Bird on Fence

In two recent cases the 8th Circuit Court of Appeals has sustained summary judgments against debtors who failed to report claims against third parties that arose after the bankruptcy case was filed.

In the case of Jones v. Bob Evans Farms Inc., the debtor failed to disclose an employment discrimination claim that occurred 3 years after the bankruptcy case was filed.  The bankruptcy case was filed in 2009 and in 2012 the debtor quit his job and filed a discrimination case with the Missouri Equal Opportunity Commission.  The employer filed a motion for Summary Judgment claiming that the debtor was judicially estopped from pursuing his claim because he failed to report the claim in his bankruptcy schedules.

The 8th Circuit court agreed with the employer and declared that a debtor who intentionally hides a post-petition claim by failing to amend the bankruptcy schedules lacks standing to assert such claims in future legal proceedings and is thereby judicially estopped from litigating such claims.

A month later the 8th Circuit issued another opinion on this same topic in the case of Van Horn v. Martin where a debtor filed Chapter 13 bankruptcy in 2007 but failed to amend schedules to report an employment discrimination claim that occurred in 2011.  After the debtor completed the chapter 13 case the employer was awarded a Summary Judgment because the debtor failed to report the new claim, and the 8th Circuit court sustained the summary judgment.

Judicial estoppel is an equitable doctrine which “prevents a party from asserting a claim in a legal proceeding that is inconsistent with a claim taken by that party in a previous proceeding.” New Hampshire v. Maine, 532 U.S. 742, 749 (2001).

The 8th Circuit applied a three-prong test to determine when judicial estoppel applies.

  1. A party’s later position must be clearly inconsistent with its prior position.  By not amending bankruptcy schedules to report a new claim the 8th Circuit declares that no such claim must exist, and that is a position deemed to be clearly inconsistent with the later litigation.
  2. Whether the party succeeded in persuading the first court to accept its position. Receiving a discharge in a chapter 13 case where new new claims are not disclosed is considered to cause the first court to accept the position that no claim truly exists.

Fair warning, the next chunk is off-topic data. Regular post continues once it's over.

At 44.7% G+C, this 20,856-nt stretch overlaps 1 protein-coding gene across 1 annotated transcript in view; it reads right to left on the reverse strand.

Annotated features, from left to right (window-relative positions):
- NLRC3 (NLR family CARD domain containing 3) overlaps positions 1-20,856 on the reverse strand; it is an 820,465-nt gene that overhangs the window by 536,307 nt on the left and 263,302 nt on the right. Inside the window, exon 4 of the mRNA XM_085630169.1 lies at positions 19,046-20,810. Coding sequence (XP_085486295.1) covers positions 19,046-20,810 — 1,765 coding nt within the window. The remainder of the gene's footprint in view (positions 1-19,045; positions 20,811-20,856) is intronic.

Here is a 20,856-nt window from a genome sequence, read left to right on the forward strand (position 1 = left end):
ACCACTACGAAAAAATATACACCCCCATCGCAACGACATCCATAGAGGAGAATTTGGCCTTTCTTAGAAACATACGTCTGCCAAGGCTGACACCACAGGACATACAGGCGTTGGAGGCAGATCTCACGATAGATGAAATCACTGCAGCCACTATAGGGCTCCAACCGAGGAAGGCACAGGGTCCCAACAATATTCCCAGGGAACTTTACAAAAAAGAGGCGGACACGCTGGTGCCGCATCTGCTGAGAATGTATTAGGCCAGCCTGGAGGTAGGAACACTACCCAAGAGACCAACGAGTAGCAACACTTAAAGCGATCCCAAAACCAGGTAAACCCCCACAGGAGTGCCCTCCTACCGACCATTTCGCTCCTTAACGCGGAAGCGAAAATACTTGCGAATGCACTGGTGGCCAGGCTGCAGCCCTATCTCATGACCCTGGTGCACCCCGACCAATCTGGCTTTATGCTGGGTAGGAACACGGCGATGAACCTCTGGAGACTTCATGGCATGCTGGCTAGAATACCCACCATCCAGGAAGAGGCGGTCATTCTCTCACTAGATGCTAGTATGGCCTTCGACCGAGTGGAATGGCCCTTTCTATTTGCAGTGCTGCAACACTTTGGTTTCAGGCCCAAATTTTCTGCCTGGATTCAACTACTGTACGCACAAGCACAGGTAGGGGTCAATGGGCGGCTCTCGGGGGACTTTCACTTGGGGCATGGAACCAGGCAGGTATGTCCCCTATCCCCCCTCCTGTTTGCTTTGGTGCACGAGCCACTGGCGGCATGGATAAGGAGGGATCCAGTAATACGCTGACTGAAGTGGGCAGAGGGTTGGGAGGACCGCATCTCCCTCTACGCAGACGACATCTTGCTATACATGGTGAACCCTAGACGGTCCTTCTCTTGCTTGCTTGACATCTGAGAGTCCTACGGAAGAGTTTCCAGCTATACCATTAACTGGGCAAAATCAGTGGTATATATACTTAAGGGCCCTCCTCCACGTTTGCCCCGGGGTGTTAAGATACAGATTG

3. Whether the party seeking to assert an inconsistent position would derive an unfair advantage if not estopped.  Failure to disclose new claims arising during a chapter 13 gives the debtor an unfair advantage in that creditors may have benefited from increased payments derived from settlement of those claims.

The concept of Judicial Estoppel is widely understood by attorneys to require the disclosure of claims that exist prior to the filing of bankruptcy in both chapter 7 and chapter 13 proceedings, but many were surprised that the doctrine was extended to new claims arising after the bankruptcy was filed.

Attorneys for the debtors pointed out that the “bankruptcy estate” is not compromised of post-petition claims.  They claimed that there is no legal duty under the Bankruptcy Code to disclose post-petition claims.  However, the 8th Circuit responded that judicial estoppel may apply “regardless of whether he had independent legal duty to amend schedules.”

As a practical matter, these rulings will have a profound impact on debtors and their attorneys. First, many debtors are simply not aware of the requirement to report new claims to their bankruptcy attorneys.  Debtors are inundated with information at the beginning of a case and it is unreasonable to expect them to remember such fine legal details during a five year case. Also, once a chapter 13 payment plan is approved the case really just fades into the background of their life.  Payments are made the the court monthly, often through a payroll deduction, but there really is no ongoing contact with the court or their attorneys in many cases.

The 8th Circuit takes a drastic and dark view of debtors who fail to amend schedules to report new claims, but this omission is more common and innocent than the court understands.  I frequently learn of new claims that arise from clients who have no idea that such claims should be reported. Usually we learn of these claims when a debtor defaults on plan payments and responds that they were off work due to a car accident or job injury.

Very commonly I discover debtors who are in the middle of new lawsuits for worker compensation claims or auto accidents, and their personal injury attorney has no clue of the need to report the claim to the bankruptcy court. Contrary to the 8th Circuit’s concern over dishonest debtors who hide claims with the intent of misleading the bankruptcy court of their ability to pay debts, most debtors and their injury attorneys are completely clueless of the need to amend bankruptcy schedules to report new claims.  These rulings will cause a lot of unexpected grief when debtors realize they have lost their right to recover just compensation for injuries.

Bankruptcy attorneys will need to communicate with Chapter 13 debtors on an ongoing basis to ensure that new claims are reported.  I can envision scores of malpractice lawsuits being filed against attorneys who fail to report new claims. This is going to be a mess.

Image courtesy of Flickr and The U.S. National Archives